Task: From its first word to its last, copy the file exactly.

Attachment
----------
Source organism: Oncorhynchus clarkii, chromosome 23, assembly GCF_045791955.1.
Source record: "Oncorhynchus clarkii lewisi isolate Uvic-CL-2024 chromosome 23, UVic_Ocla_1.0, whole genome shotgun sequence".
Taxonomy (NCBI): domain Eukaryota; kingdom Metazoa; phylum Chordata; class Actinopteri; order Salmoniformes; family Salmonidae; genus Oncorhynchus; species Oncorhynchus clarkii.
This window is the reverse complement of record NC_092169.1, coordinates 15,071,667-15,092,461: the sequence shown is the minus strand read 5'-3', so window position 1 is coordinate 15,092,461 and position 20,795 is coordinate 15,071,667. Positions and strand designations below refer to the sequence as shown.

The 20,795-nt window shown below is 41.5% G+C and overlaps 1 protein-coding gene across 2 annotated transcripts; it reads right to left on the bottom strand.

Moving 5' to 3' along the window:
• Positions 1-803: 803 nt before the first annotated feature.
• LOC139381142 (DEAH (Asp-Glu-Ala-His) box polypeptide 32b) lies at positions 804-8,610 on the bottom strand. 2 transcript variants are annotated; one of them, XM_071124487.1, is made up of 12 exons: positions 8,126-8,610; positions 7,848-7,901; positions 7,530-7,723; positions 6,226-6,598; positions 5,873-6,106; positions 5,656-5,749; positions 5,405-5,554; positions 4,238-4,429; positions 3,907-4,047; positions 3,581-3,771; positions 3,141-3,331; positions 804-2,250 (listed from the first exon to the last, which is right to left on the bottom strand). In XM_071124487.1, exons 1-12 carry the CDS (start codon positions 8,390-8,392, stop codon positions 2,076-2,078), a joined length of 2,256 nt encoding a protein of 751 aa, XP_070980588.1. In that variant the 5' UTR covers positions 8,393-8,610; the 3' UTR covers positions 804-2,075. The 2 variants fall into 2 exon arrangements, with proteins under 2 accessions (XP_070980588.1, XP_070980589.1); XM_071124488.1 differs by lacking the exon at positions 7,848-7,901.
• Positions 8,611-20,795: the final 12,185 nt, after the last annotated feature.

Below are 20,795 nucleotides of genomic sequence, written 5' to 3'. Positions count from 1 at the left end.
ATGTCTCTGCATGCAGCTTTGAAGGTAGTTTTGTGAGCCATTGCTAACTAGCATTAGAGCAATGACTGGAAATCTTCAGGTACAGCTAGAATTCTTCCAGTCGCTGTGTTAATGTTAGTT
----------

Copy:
Source organism: Oncorhynchus clarkii, chromosome 23, assembly GCF_045791955.1.
Source record: "Oncorhynchus clarkii lewisi isolate Uvic-CL-2024 chromosome 23, UVic_Ocla_1.0, whole genome shotgun sequence".
Taxonomy (NCBI): domain Eukaryota; kingdom Metazoa; phylum Chordata; class Actinopteri; order Salmoniformes; family Salmonidae; genus Oncorhynchus; species Oncorhynchus clarkii.
This window is the reverse complement of record NC_092169.1, coordinates 15,071,667-15,092,461: the sequence shown is the minus strand read 5'-3', so window position 1 is coordinate 15,092,461 and position 20,795 is coordinate 15,071,667. Positions and strand designations below refer to the sequence as shown.

The 20,795-nt window shown below is 41.5% G+C and overlaps 1 protein-coding gene across 2 annotated transcripts; it reads right to left on the bottom strand.

Moving 5' to 3' along the window:
• Positions 1-803: 803 nt before the first annotated feature.
• LOC139381142 (DEAH (Asp-Glu-Ala-His) box polypeptide 32b) lies at positions 804-8,610 on the bottom strand. 2 transcript variants are annotated; one of them, XM_071124487.1, is made up of 12 exons: positions 8,126-8,610; positions 7,848-7,901; positions 7,530-7,723; positions 6,226-6,598; positions 5,873-6,106; positions 5,656-5,749; positions 5,405-5,554; positions 4,238-4,429; positions 3,907-4,047; positions 3,581-3,771; positions 3,141-3,331; positions 804-2,250 (listed from the first exon to the last, which is right to left on the bottom strand). In XM_071124487.1, exons 1-12 carry the CDS (start codon positions 8,390-8,392, stop codon positions 2,076-2,078), a joined length of 2,256 nt encoding a protein of 751 aa, XP_070980588.1. In that variant the 5' UTR covers positions 8,393-8,610; the 3' UTR covers positions 804-2,075. The 2 variants fall into 2 exon arrangements, with proteins under 2 accessions (XP_070980588.1, XP_070980589.1); XM_071124488.1 differs by lacking the exon at positions 7,848-7,901.
• Positions 8,611-20,795: the final 12,185 nt, after the last annotated feature.

Below are 20,795 nucleotides of genomic sequence, written 5' to 3'. Positions count from 1 at the left end.
ATGTCTCTGCATGCAGCTTTGAAGGTAGTTTTGTGAGCCATTGCTAACTAGCATTAGAGCAATGACTGGAAATCTTCAGGTACAGCTAGAATTCTTCCAGTCGCTGTGTTAATGTTAGTT